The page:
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Vanessa Bailey, Business Consultant – Banking, Experian

Digital transformation is an on-going, active programme for most large banks. It costs money, takes time and uses resource. All told, it could take years to implement. Yet customers expect fast, efficient services every day. If they find it difficult to access products and services they will seek alternative methods elsewhere, increasing churn.

Consider time, money, resources and the customer – but for how far ahead?

You could look to update your current legacy systems, which may solve these challenges in the short term. The bigger question is ‘how much further ahead have you looked?’ It’s important the business understands if this will be a short-term fix that may leave it with an even bigger challenge in a few years…

Some organisations have taken the next step and looked at modernising their software to be digitally equipped, through re-platforming. It is not an easy task, but spending the time to fully understand the business needs and capabilities to support the transformation will set the business up to meet the expected demands of the future.

During this process, you need to look ahead, understand what is on the horizon and attempt to plan for this in your architecture. However, the temptation to future-proof every eventuality when migrating to a new decision making platform can often lead to the requirements becoming too detailed and complex. It’s easily possible to lose sight of what is needed today. It’s important to strike a balance.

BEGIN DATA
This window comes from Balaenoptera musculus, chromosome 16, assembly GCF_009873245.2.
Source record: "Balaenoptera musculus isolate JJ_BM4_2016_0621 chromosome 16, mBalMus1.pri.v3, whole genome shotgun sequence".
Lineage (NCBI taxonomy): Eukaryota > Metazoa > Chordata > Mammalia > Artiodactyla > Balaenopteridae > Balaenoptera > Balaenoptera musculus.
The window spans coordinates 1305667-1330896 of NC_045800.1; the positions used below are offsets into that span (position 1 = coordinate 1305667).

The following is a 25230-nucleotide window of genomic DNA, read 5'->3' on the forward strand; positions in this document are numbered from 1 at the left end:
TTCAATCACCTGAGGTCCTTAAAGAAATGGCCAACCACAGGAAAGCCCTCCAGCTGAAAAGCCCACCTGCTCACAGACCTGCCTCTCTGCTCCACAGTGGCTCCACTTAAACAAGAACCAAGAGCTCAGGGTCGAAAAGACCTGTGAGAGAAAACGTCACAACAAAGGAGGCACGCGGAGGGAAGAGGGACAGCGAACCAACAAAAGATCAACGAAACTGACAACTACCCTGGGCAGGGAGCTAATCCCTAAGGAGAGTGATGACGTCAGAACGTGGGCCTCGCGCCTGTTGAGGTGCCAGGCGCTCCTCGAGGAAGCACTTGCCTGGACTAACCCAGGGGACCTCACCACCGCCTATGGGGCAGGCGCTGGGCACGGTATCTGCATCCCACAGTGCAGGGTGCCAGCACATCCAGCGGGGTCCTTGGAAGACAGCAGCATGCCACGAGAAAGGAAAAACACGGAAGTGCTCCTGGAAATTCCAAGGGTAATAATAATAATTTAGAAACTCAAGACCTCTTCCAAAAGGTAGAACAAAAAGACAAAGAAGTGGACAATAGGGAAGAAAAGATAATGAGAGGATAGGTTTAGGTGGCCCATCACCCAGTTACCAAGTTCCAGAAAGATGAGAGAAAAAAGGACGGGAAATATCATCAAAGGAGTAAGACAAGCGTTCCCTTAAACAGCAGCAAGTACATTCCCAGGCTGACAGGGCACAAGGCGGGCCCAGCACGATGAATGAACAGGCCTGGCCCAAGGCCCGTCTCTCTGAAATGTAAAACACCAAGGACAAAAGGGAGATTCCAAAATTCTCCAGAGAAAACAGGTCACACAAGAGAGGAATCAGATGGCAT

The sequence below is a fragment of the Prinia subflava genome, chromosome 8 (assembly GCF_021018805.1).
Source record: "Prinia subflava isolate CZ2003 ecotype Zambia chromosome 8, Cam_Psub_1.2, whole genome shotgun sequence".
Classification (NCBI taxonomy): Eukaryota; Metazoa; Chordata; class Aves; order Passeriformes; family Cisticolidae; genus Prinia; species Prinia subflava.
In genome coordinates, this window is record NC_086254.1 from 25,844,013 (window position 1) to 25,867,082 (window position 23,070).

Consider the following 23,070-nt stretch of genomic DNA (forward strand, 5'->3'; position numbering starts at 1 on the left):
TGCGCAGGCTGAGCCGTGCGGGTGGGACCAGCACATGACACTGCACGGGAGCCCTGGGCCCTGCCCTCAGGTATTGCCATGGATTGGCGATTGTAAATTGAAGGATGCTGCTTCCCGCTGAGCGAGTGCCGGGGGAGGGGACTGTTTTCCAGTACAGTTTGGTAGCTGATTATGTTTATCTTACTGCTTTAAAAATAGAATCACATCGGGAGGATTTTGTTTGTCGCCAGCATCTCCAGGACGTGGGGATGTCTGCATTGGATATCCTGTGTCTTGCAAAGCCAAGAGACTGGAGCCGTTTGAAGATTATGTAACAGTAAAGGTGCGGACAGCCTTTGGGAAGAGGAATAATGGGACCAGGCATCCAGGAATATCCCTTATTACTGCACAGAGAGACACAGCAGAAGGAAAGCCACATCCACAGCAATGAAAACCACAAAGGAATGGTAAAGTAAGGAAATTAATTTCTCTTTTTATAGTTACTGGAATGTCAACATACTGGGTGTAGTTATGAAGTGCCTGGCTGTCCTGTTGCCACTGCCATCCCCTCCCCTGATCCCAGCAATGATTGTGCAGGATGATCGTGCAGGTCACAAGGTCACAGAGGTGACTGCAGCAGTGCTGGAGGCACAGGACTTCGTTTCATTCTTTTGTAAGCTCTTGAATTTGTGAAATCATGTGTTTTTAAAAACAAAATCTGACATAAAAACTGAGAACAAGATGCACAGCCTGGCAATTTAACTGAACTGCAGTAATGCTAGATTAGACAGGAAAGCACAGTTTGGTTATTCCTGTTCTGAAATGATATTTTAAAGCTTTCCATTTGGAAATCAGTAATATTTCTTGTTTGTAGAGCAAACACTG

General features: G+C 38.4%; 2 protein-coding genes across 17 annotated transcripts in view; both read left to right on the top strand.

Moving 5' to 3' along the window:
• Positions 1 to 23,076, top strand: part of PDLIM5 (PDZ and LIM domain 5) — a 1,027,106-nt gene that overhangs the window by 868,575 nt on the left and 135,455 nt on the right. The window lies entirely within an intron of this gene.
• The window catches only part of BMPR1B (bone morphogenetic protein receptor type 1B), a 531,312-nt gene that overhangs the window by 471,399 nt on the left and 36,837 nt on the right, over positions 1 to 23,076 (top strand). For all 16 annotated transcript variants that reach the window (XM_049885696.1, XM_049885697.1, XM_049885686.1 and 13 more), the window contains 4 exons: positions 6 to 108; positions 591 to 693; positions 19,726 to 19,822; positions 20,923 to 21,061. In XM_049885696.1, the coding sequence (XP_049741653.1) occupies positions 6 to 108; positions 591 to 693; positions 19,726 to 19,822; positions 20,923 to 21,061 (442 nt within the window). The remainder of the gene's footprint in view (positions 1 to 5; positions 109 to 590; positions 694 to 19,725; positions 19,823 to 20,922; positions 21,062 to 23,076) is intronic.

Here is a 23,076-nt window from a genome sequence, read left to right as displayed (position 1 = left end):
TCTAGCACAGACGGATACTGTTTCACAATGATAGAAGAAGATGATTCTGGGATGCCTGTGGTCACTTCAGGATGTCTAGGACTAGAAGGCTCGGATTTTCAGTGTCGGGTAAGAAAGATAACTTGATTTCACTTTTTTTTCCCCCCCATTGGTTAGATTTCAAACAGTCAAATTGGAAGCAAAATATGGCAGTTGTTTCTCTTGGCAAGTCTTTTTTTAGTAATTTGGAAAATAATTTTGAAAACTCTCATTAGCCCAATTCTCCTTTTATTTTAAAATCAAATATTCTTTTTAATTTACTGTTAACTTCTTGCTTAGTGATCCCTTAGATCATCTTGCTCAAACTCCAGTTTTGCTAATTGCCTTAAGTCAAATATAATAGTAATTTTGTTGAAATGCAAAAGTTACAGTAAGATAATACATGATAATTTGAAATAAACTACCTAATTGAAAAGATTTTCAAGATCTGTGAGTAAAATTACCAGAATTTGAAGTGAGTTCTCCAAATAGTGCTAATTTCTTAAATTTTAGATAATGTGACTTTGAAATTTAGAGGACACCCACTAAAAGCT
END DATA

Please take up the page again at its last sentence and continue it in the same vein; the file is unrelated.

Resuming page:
Why not repurpose what’s under the hood?

Traditional legacy systems are a staple part of the banking infrastructure, and have become immensely complex as they have been modified over time.

When you lift the bonnet, it may be hard to find exactly what you’re looking for. Legacy systems may look a little clunky, but you can still learn from what’s already there. Given businesses will have spent years developing workflows and decision strategies, there may be a lot of the base design that can be re-used if they still serve a good purpose now, and for the projected tasks ahead.

Digital transformation is the opportunity to refine the decision-making strategies that you want today. You therefore need to ask yourself ‘what are we trying to achieve at this point?’

The economy, regulation, people, and unpredictable life events all influence change.

When looking at digital transformation, it’s useful to ensure the system is flexible enough to adapt to future changes (known and unknown), but you also need a system that’s fit for purpose now. The business needs to make decisions based on the current climate, but also able to modify decision strategies as needed. By creating an agile build, it sets a foundation to build on again and again.

As laborious and resource intensive as it may be perceived, it’s setting a foundation that accommodates growing and changing business. Then the future becomes simply updating and adapting, not completely transforming.

Make informed decisions using customers’ current circumstances

New data-sets are becoming available that were not in existence a few years ago – alternative loans, rental data, MCDS (Mandatory Commercial Data Sharing), and many more are now much more accessible.

With this availability comes the risk of using old, or older data, and old scoring policies in credit risk decisions. It’s brought through not being able to accurately assess a credit application that uses the most recent available insights. This could mean that lending decisions aren’t reflective of the customers’ situation – and therefore they may not get the most suitable products or terms. It also poses additional unnecessary conduct risks that could be simply rectified.

New platforms and decision software can help address these issues more quickly than re-engineering old ones. Teamed with accurate credit scoring and the use of up-to-date data, a new platform can help the business make substantially better decisions.